July 17, 2018 § Leave a comment
The image above shows the Broadhurst Theatre on 235W. 44th Street, Broadway, New York in 2007. It was built in 1917 and owned by the Walsall born George Howells Broadhurst in partnership with the Shubert Brothers. He became a very successful director, producer and playwright as well as managing theatres in Baltimore, Milwaukee and San Francisco. « Read the rest of this entry »
January 24, 2018 § Leave a comment
For Thomas Gameson & Son the year 2018 is quite a landmark in the company’s history as this will be their bi-centenary…….quite an achievement today.
As a lad growing up in Walsall in the 1950s one place that was always full of intrigue for us kids was the Gameson site in Dudley Street and the surrounding areas. Even on Saturday afternoons or Sunday mornings when the site was quiet there was always a plume of pungent smoke or steam being emitted from one of the many chimneys…….and then there was the permanent smell!
August 24, 2017 § Leave a comment
Anyone that knows this site will have seen the digitised versions of my Walsall Lives calendars and this post alludes to the August page in the first calendar I produced back in 2002.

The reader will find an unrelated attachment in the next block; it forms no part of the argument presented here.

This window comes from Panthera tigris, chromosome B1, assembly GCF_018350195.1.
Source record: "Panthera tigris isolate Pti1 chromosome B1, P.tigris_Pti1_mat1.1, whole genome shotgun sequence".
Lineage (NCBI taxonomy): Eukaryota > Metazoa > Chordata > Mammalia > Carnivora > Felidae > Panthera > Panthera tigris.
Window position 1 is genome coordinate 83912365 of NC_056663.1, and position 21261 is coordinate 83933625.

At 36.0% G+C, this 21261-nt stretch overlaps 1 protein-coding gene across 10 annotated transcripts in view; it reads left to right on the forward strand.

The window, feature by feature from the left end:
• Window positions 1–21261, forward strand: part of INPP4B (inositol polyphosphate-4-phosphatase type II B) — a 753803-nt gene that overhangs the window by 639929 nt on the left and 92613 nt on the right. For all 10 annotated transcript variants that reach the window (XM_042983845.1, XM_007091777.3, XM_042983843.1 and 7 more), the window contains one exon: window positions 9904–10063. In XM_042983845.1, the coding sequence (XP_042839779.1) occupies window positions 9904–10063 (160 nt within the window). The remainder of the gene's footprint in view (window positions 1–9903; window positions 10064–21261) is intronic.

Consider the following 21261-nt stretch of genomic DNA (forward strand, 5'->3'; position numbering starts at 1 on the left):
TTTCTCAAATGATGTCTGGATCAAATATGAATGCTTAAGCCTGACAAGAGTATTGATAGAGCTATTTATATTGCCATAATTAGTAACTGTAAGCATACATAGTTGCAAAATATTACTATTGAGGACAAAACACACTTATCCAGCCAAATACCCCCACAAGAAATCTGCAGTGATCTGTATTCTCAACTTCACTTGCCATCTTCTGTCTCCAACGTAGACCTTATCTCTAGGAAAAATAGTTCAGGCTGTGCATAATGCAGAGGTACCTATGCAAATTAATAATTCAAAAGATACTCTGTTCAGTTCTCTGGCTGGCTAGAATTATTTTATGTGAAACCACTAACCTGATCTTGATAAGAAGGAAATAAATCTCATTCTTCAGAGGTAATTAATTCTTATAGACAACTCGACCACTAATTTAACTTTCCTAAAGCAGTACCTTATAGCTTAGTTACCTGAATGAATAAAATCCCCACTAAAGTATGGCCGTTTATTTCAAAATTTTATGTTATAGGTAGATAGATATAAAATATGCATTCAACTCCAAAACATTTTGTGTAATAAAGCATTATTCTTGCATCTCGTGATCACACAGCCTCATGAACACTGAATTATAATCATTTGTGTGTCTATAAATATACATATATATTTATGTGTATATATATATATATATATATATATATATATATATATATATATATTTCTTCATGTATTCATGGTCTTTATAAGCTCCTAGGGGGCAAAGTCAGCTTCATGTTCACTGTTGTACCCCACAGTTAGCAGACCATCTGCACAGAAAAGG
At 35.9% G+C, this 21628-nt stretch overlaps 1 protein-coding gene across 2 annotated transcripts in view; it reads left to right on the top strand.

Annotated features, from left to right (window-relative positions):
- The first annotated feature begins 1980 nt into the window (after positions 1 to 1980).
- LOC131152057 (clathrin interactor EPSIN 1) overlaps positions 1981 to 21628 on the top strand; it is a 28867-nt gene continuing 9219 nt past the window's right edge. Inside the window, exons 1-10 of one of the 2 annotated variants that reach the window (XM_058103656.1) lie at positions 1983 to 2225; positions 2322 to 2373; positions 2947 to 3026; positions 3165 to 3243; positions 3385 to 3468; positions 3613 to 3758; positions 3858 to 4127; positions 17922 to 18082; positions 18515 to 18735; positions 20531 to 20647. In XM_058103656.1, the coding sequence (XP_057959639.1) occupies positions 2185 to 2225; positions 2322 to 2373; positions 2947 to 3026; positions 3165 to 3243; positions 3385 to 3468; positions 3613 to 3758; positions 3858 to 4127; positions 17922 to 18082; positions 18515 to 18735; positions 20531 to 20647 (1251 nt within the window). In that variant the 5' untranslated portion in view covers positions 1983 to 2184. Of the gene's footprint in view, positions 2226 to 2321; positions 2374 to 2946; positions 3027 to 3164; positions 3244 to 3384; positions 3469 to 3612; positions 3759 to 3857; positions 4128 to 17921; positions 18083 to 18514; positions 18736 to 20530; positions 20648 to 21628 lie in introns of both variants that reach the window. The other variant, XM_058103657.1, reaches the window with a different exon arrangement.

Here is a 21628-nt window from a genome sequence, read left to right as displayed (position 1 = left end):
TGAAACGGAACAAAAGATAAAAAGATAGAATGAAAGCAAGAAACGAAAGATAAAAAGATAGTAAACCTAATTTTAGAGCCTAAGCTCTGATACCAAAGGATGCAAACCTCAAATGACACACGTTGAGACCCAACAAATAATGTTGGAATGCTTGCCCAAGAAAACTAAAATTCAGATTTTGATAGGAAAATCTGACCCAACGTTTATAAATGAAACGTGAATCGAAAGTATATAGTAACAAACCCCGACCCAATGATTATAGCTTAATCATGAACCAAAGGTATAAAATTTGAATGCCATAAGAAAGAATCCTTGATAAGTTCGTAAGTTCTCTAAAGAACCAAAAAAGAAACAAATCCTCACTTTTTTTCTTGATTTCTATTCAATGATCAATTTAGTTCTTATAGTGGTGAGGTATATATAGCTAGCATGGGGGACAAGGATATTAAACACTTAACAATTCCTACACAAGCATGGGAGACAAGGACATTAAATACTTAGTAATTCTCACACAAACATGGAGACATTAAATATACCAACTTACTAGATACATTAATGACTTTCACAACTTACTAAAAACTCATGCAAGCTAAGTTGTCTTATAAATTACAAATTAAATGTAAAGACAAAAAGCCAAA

On 10th March 1900 the Volunteer Service Company, which was only formed weeks earlier, set sail for South Africa. The Company consisted of three Volunteer Battalions of the South Staffordshire Regiment, the 1st Handsworth, 2nd Walsall and the 3rd Wolverhampton.
One of the photographers who recorded the Volunteers return was Arthur Farrington who was probably assisted by his brother Frank, another keen photographer. I have three photographs of the event and the first is shown below showing the large crowd waiting for the soldiers to appear. Note the men and women standing on the small balcony above the main entrance to the George Hotel. « Read the rest of this entry »
February 10, 2017 § Leave a comment